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Three new community-elected trustees announced, incumbents out

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By Tony1 and Resident Mario
Dariusz Jemielniak
James Heilman
Denny Vrandečić

The Wikimedia Foundation's volunteer election committee has announced the election results for the three vacant seats on the Board of Trustees. Dariusz Jemielniak (Pundit), James Heilman (Doc James), and Denny Vrandečić (Denny) are set to take up their two-year terms on the Board. They will replace the three incumbents, all of whom stood this time unsuccessfully: Phoebe Ayers (phoebe), Samuel Klein (Sj), and María Sefidari (Raystorm).

Dariusz is a steward, and a bureaucrat and checkuser on the Polish Wikipedia, and has chaired the WMF's Funds Dissemination Committee, which recommends the allocation of annual operating grants for eligible affiliates, since its inception in 2012. He is a full professor of management at Kozminski University in Poland, and researches open collaboration projects such as Wikipedia and F/LOSS, narrativity, storytelling, knowledge-intensive organizations, virtual communities, and organizational archetypes, using interpretive and qualitative methods. He is a native speaker of Polish, and has near native-speaker fluency in English.

James has a significant track-record in advocating for the improvement of Wikipedia's health-related content. He is an active contributor to WikiProject Medicine and is the president of Wiki Project Med. Last October, the Signpost reported the publication of the first Wikipedia article as a peer-reviewed academic journal article, in Open Medicine ("Dengue fever: a Wikipedia clinical review"), for which James was first author. James is a Canadian hospital emergency physician, and is a clinical assistant professor at the Faculty of Medicine, University of British Columbia. He is a native English speaker.

Denny was the first administrator and bureaucrat on the Croatian Wikipedia. He studied at the University of Stuttgart in Germany, and gained his PhD in computer science and philosophy from the Karlsruhe Institute of Technology—both prestigious institutions. He joined Wikimedia Germany to launch the Wikidata project in 2012, and now works at Google. He counts himself as a double native speaker of Croatian and German, and speaks English at a professional standard.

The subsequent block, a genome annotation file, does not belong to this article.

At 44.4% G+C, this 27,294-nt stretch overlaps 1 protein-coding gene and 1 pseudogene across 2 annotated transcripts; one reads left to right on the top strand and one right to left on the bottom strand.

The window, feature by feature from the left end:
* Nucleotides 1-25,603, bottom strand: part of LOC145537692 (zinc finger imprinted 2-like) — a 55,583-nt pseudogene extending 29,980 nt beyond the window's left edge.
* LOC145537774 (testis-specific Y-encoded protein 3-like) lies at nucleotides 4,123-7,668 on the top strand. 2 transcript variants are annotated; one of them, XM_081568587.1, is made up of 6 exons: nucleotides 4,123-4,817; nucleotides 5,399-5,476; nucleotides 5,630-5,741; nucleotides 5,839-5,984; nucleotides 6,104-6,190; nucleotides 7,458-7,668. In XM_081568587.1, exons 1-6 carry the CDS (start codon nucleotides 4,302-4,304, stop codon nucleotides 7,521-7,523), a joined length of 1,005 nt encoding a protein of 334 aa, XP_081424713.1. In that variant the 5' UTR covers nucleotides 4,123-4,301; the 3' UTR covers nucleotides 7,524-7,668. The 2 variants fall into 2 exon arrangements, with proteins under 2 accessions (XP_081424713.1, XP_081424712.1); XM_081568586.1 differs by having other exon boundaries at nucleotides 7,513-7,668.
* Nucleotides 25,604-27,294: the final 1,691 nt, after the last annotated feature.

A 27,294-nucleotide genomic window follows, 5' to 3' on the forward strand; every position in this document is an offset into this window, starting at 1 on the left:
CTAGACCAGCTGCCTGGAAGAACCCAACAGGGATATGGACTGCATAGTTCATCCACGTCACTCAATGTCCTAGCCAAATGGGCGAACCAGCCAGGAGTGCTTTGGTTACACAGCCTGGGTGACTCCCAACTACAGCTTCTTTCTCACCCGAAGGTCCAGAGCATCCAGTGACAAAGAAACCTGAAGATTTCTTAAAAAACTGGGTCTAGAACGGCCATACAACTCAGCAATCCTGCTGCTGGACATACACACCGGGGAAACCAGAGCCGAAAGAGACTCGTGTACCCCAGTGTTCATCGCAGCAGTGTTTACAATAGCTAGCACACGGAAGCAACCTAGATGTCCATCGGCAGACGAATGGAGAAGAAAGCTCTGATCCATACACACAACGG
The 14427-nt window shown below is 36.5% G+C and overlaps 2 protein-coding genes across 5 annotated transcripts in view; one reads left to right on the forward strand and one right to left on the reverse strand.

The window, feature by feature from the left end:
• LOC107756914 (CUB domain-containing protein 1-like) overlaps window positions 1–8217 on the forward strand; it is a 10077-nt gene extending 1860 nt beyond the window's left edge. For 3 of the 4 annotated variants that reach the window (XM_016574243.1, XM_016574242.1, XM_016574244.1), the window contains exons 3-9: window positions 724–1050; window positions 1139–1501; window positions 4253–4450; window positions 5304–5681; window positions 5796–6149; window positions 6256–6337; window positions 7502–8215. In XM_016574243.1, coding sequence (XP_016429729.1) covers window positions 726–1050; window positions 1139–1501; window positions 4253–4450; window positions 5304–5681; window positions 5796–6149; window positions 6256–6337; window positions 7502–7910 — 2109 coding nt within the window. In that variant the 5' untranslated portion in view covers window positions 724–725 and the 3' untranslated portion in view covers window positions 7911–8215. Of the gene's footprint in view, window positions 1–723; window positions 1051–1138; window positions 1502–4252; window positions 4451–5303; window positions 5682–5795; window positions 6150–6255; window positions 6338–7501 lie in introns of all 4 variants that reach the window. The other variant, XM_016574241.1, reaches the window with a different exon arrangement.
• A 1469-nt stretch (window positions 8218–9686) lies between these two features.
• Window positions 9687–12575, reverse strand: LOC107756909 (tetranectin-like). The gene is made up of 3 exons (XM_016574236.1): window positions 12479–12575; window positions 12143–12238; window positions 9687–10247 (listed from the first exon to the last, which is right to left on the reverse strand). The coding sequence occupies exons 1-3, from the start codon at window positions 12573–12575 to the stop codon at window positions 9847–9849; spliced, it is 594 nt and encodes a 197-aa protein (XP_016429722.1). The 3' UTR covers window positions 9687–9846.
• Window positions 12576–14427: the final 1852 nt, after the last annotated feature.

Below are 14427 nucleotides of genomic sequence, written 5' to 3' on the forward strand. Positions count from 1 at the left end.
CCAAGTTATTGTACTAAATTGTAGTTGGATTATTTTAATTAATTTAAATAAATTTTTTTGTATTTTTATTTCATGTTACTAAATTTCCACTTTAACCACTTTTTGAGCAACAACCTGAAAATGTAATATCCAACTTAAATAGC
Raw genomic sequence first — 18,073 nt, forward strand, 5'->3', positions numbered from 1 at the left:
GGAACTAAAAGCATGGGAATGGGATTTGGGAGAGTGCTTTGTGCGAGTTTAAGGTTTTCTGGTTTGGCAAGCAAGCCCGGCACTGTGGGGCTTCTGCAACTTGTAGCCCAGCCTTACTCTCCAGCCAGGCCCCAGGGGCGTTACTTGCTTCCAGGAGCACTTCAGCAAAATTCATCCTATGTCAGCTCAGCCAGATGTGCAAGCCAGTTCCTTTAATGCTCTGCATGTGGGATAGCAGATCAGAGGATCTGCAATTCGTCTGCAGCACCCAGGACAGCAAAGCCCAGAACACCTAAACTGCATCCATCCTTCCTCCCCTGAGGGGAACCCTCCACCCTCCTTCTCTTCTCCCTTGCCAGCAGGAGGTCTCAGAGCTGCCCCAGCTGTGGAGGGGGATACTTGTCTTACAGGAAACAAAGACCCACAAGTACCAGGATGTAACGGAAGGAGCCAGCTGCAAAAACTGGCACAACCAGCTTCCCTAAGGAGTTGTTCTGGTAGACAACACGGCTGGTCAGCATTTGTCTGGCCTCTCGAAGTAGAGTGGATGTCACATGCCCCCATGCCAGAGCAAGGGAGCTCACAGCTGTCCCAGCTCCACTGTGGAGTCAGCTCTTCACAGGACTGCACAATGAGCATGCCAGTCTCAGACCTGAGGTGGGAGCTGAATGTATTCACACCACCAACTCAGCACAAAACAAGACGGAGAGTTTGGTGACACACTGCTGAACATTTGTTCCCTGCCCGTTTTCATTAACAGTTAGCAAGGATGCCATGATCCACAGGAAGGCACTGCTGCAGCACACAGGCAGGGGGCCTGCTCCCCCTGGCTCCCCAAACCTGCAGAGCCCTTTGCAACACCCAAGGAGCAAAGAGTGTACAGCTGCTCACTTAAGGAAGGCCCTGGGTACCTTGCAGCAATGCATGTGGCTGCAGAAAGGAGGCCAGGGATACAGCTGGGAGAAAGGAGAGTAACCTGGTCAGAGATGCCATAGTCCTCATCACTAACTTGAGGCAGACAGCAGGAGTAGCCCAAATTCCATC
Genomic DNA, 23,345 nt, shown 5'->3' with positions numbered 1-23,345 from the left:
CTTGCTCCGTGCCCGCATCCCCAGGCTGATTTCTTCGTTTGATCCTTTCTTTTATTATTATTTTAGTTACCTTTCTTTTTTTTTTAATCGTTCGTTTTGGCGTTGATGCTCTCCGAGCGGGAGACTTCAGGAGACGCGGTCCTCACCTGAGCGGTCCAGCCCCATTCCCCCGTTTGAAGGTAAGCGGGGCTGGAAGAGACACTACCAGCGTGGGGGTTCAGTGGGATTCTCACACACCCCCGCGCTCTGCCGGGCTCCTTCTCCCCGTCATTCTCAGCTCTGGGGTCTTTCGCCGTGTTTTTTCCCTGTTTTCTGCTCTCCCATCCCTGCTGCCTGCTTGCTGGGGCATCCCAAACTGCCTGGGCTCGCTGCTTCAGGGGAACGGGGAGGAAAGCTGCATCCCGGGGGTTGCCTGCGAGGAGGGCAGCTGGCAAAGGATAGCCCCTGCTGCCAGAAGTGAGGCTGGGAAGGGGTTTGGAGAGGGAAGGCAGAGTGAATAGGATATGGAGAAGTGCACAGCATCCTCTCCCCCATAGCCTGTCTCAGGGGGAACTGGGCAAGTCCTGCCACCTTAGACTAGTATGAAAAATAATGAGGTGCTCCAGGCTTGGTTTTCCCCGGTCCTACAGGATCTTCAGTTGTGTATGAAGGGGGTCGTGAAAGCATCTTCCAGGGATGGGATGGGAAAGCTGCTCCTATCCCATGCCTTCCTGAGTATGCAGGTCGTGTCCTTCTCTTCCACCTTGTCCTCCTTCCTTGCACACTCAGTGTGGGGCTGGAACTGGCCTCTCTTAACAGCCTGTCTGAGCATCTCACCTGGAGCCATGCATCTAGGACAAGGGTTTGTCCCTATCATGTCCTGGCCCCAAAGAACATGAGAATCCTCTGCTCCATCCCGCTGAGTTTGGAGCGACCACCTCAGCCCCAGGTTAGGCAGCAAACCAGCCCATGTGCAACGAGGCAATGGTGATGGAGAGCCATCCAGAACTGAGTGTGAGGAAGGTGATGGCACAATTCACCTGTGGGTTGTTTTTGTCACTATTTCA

The electorate

The election saw a sharp increase in the number of voters, nearly tripling from just 1809 in the previous community election two years ago to 5167 this time. The Foundation's James Alexander has posted two interesting statistical tables. One is on the voter turnout over the course of the two-week election, which shows signs of increased voter interest at a few points in time. The other is on turnout by wiki as a proportion of total voters and in relation to the total eligible voters on each wiki.

The English Wikipedia was home to the largest proportion of voters (31.6%), followed by the German (12.0%), French (6.9%), Italian (5.8%), Russian (5.7%), and Spanish (4.8%) versions. Together, these six sites accounted for almost two-thirds of the total votes cast. Aside from some of the smaller sites, the proportion of eligible voters who actually voted was highest in the Ukrainian Wikipedia (25.2%), followed by the Arabic (17.7%), Italian (16.1%), Farsi (15.1%), and Polish (12.5%) versions. Of those eligible on the English Wikipedia, 8.3% voted; other large Wikipedias managed better: German (11.0%), French (10.8%), Italian (16.1%), Russian (10.8%), and Spanish (11.2%). Retiring trustee Phoebe did point out to the Wikimedia mailing list that some editors are active on more than one site, which may affect the fine resolution of these data.

The results in detail

The results of the Board election mean that there has been a clean sweep of positions by white males in all three WMF elections: FDC, FDC ombudsperson, and the Board. After the announcement of the three trustees, this was the cause of heated discussion on Facebook, among thanks and compliments to the three incumbents: "So now 2/10 Board members will be women, and only one from outside Europe or North America?" Phoebe Ayers replied: "Yes, the new appointees are great but I was proud of us for having a gender-balanced board, which is so rare in both nonprofits and corporations. The current trustees have already discussed making this a priority for future appointed seats."